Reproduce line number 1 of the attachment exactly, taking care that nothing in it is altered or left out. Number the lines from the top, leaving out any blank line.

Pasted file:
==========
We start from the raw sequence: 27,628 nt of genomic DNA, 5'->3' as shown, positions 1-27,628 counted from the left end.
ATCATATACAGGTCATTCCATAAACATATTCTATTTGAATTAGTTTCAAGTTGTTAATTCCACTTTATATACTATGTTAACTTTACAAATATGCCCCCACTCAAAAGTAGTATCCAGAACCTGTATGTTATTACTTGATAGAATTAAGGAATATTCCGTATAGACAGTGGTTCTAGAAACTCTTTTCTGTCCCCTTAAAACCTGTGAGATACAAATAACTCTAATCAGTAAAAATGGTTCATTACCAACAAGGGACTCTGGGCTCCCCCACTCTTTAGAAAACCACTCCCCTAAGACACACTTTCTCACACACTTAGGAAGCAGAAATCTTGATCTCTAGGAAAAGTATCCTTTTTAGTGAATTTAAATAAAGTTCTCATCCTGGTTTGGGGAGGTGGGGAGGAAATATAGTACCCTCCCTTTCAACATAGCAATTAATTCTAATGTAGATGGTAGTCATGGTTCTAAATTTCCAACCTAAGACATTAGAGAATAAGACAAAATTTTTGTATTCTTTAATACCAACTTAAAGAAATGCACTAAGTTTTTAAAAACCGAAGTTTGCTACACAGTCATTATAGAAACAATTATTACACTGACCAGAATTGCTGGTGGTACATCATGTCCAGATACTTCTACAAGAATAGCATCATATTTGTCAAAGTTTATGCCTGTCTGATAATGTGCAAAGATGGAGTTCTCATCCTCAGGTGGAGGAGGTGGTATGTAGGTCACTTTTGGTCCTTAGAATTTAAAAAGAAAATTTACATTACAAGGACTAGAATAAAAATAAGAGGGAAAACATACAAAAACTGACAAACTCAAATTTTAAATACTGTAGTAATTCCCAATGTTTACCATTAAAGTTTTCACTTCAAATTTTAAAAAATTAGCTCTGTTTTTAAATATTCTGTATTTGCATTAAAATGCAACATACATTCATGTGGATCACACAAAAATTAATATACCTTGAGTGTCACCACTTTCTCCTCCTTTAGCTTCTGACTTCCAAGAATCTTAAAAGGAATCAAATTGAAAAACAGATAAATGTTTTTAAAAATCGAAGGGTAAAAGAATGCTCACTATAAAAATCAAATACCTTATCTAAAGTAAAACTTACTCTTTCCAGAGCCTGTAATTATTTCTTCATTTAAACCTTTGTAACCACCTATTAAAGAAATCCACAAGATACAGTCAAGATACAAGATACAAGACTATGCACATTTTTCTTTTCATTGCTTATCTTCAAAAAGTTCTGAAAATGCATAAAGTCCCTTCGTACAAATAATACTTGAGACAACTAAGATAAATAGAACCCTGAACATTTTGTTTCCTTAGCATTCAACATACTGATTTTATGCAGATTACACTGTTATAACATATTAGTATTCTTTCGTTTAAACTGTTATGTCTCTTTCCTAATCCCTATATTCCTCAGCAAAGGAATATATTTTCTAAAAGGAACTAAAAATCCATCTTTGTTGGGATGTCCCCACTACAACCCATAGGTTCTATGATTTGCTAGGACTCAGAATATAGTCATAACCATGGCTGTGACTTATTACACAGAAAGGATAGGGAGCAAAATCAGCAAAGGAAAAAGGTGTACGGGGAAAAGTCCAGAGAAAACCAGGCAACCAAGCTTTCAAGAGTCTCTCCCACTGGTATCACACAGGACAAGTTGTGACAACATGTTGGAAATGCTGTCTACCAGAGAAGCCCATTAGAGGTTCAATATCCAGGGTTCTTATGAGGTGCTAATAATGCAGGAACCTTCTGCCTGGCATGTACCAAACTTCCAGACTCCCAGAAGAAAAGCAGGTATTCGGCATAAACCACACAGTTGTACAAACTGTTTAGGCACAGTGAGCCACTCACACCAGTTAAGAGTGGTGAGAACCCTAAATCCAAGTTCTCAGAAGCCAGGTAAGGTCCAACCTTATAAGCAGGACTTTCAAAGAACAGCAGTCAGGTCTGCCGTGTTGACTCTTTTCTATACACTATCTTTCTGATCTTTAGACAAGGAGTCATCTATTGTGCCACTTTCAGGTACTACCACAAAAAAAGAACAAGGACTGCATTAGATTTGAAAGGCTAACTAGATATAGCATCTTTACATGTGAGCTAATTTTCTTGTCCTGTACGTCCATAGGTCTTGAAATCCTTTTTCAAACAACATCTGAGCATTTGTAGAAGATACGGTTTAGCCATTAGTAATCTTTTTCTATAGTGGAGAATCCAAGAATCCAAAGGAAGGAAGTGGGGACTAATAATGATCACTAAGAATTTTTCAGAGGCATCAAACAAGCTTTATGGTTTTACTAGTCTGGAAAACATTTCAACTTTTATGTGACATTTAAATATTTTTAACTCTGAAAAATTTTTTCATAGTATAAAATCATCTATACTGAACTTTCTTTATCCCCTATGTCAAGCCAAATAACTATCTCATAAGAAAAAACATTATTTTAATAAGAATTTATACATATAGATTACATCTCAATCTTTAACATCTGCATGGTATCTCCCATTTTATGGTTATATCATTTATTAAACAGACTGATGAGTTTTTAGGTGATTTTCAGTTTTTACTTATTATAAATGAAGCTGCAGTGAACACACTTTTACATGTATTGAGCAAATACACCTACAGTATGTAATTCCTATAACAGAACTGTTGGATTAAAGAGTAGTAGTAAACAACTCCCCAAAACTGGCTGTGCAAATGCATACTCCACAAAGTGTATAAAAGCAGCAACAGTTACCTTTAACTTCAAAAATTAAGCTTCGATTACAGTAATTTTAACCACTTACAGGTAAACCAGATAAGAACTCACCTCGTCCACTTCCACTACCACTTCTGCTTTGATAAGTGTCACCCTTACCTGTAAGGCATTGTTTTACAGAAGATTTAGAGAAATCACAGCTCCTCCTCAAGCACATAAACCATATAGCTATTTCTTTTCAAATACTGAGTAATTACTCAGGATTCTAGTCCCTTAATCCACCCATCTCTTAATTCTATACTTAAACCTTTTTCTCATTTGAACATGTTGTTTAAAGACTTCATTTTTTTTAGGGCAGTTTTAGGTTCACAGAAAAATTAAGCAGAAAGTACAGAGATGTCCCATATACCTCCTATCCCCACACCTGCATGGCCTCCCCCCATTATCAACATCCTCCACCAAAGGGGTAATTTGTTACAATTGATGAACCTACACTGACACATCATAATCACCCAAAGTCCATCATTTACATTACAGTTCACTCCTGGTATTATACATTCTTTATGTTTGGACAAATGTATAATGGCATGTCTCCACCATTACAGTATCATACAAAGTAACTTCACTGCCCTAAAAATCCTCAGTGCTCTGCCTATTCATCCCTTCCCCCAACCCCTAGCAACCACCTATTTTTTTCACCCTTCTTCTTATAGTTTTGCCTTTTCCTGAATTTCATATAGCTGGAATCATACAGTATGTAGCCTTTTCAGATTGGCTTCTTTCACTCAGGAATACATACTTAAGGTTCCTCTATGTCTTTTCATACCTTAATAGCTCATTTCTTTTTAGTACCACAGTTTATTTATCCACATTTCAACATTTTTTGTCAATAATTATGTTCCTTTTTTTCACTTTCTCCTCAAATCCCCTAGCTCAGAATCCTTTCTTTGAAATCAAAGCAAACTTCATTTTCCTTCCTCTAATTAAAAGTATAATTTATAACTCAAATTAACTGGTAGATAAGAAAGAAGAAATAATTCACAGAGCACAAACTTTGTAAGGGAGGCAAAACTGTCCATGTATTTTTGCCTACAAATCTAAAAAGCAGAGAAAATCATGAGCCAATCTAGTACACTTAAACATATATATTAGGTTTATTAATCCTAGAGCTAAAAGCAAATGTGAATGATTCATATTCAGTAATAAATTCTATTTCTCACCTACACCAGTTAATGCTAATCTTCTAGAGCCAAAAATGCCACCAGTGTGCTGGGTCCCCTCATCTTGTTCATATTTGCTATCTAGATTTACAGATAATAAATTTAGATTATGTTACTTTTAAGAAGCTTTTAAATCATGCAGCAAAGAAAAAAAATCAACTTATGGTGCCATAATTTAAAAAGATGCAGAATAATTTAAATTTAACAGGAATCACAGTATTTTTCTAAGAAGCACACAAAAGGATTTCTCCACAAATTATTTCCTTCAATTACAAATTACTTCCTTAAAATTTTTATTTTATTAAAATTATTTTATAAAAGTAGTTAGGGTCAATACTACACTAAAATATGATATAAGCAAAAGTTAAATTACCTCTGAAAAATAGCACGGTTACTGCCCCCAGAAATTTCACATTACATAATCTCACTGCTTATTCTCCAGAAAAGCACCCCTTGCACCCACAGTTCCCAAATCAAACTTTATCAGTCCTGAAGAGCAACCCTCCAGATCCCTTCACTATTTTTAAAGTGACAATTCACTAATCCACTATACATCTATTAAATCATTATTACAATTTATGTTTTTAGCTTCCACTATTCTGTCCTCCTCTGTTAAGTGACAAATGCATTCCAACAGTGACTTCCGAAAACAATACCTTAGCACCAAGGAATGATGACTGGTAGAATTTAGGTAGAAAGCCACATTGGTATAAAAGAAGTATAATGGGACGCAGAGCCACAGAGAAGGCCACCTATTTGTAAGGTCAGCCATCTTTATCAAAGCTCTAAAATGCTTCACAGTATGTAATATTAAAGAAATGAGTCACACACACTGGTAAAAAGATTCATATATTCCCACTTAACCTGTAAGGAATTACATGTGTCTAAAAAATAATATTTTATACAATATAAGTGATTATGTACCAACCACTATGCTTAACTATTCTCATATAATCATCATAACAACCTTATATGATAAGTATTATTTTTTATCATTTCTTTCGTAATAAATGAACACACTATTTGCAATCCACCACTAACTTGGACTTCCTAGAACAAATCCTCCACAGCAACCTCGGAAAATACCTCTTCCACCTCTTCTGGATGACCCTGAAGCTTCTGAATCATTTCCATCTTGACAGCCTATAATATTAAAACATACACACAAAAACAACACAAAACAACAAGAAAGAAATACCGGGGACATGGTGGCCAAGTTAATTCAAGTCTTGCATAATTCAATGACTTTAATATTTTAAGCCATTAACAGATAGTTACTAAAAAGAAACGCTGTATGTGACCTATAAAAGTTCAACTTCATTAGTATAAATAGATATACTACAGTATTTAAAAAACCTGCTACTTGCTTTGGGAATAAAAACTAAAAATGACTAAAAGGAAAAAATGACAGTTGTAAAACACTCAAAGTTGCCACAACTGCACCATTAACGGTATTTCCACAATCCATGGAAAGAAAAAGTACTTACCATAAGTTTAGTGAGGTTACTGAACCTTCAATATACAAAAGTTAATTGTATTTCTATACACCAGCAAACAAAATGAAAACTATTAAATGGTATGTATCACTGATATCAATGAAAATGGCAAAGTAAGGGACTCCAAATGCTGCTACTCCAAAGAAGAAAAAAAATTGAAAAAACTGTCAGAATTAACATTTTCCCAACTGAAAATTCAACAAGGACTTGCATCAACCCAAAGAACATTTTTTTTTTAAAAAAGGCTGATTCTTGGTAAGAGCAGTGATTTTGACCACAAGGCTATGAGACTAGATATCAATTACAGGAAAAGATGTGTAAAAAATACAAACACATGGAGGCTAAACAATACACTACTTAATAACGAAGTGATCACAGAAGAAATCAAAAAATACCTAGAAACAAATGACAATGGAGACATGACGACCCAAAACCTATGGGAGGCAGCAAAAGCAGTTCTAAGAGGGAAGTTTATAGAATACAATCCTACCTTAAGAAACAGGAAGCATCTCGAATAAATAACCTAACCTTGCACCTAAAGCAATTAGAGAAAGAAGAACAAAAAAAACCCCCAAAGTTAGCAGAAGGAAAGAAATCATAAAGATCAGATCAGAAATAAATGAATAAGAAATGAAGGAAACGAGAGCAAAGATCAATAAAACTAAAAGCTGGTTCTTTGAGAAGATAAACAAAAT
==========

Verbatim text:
We start from the raw sequence: 27,628 nt of genomic DNA, 5'->3' as shown, positions 1-27,628 counted from the left end.